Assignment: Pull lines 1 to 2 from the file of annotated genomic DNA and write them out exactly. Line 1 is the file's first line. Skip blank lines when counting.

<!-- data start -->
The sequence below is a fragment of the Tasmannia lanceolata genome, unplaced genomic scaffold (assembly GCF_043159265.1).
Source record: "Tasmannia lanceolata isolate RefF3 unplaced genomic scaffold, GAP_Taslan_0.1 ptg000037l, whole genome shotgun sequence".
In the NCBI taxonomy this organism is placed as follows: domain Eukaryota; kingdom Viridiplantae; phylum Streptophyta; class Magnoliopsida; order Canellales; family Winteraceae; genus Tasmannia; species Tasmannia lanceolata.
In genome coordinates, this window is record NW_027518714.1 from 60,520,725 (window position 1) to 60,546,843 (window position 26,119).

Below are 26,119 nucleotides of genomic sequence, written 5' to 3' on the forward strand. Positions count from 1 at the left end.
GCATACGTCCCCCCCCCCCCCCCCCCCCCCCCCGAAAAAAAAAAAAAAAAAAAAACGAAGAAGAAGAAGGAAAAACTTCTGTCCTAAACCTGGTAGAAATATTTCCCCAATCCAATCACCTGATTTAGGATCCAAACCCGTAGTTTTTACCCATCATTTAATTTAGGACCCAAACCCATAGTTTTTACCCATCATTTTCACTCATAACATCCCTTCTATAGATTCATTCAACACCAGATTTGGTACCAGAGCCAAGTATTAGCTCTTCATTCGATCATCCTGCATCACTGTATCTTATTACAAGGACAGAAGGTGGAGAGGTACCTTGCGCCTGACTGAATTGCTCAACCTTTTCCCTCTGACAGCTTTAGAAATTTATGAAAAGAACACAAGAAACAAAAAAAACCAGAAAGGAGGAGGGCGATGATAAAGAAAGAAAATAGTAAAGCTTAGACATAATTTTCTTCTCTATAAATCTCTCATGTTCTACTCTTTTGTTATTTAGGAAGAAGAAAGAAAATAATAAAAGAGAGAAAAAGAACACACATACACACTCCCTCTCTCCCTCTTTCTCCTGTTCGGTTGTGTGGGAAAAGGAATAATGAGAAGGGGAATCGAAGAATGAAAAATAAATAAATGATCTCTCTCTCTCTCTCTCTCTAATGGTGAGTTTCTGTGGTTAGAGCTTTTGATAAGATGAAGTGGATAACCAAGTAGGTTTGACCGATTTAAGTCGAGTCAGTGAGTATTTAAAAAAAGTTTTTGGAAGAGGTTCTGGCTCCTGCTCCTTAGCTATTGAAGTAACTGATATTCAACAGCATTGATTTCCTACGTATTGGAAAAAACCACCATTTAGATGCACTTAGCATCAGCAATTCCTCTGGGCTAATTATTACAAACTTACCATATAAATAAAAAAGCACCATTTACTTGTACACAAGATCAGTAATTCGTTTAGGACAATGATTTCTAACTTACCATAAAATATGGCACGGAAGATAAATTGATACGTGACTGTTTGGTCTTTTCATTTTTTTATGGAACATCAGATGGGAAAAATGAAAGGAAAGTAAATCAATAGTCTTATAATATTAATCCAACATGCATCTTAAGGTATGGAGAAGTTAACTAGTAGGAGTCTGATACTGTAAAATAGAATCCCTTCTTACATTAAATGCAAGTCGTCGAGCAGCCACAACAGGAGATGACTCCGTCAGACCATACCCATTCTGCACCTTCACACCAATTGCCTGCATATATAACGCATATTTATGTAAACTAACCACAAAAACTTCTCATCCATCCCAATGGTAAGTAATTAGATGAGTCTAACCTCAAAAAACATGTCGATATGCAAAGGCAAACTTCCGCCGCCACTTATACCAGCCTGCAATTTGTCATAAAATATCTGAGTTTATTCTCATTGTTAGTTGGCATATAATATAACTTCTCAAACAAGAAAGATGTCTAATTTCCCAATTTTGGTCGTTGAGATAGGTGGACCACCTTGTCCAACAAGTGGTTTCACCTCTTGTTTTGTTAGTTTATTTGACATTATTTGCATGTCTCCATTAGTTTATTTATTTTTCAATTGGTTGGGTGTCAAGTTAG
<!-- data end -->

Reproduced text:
The sequence below is a fragment of the Tasmannia lanceolata genome, unplaced genomic scaffold (assembly GCF_043159265.1).
Source record: "Tasmannia lanceolata isolate RefF3 unplaced genomic scaffold, GAP_Taslan_0.1 ptg000037l, whole genome shotgun sequence".